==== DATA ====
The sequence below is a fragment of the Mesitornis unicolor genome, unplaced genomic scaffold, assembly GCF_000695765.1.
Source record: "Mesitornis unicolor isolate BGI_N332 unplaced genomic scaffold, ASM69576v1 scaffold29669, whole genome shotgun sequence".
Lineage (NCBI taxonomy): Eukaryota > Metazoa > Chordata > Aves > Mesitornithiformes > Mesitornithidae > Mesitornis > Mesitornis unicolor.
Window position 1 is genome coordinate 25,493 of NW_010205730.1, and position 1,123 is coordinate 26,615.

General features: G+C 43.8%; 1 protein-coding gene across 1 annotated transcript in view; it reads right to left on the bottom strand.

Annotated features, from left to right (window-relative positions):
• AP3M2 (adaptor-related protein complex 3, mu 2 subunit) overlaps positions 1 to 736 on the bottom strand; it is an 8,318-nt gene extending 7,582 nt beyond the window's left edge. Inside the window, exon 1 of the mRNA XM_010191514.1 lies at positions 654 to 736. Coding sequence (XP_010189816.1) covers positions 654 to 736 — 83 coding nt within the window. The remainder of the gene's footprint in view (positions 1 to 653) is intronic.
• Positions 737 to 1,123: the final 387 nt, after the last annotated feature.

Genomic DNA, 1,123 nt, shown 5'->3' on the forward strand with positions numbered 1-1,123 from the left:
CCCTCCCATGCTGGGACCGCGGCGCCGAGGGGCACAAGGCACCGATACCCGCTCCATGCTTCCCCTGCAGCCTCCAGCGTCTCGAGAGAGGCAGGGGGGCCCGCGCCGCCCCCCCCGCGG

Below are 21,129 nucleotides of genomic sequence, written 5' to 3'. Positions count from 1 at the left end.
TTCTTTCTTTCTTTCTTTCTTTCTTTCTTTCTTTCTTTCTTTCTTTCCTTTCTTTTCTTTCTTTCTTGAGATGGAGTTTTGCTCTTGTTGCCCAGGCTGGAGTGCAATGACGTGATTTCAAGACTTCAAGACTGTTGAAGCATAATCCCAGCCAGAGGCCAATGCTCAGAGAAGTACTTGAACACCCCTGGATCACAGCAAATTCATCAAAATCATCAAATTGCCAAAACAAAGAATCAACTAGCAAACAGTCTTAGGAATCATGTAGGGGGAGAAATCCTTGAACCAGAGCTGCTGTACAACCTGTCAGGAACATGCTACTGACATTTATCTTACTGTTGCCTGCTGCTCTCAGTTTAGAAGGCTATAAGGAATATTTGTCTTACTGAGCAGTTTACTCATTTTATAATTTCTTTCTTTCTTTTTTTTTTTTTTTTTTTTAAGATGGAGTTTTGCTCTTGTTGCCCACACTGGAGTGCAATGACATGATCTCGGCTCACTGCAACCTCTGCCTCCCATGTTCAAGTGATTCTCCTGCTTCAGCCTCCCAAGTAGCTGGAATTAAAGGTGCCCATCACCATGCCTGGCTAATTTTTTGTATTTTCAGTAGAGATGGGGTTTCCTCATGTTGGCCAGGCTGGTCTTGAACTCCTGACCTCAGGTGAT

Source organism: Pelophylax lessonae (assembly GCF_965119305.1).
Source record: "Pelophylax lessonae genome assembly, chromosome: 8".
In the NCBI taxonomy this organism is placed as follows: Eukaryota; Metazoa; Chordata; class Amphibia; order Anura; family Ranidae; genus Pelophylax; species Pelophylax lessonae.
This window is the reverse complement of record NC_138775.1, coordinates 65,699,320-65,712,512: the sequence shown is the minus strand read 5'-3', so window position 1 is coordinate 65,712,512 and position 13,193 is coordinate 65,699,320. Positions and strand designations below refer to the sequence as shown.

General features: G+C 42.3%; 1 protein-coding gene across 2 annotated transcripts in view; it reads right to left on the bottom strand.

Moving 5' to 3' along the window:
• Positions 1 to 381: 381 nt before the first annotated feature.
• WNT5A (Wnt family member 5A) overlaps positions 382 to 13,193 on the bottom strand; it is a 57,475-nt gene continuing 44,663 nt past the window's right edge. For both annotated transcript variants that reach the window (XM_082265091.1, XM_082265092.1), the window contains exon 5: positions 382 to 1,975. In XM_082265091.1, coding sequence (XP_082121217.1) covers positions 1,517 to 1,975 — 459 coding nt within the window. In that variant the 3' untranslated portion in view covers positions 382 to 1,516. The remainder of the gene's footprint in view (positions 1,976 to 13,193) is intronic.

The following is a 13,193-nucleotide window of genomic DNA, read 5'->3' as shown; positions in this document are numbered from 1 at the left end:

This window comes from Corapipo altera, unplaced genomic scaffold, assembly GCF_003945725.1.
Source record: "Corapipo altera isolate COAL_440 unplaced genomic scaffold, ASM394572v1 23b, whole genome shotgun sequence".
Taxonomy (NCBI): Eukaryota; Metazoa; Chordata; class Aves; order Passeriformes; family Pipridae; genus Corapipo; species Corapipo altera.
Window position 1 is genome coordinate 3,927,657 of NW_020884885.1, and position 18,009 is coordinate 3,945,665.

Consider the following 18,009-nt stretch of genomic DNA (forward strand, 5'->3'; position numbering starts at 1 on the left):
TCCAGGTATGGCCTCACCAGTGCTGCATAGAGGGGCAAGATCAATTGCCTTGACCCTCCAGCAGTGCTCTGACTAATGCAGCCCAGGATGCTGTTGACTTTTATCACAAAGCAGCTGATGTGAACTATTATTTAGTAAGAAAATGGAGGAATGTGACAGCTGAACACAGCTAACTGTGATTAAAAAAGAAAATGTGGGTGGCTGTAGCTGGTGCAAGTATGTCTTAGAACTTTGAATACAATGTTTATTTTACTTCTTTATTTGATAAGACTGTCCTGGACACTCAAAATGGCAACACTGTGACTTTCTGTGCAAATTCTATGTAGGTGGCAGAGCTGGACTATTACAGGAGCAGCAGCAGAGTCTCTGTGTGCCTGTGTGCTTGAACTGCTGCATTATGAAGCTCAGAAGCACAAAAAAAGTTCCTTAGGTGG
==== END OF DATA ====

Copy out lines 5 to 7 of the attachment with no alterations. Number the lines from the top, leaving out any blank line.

General features: G+C 43.8%; 1 protein-coding gene across 1 annotated transcript in view; it reads right to left on the bottom strand.

Annotated features, from left to right (window-relative positions):
• AP3M2 (adaptor-related protein complex 3, mu 2 subunit) overlaps positions 1 to 736 on the bottom strand; it is an 8,318-nt gene extending 7,582 nt beyond the window's left edge. Inside the window, exon 1 of the mRNA XM_010191514.1 lies at positions 654 to 736. Coding sequence (XP_010189816.1) covers positions 654 to 736 — 83 coding nt within the window. The remainder of the gene's footprint in view (positions 1 to 653) is intronic.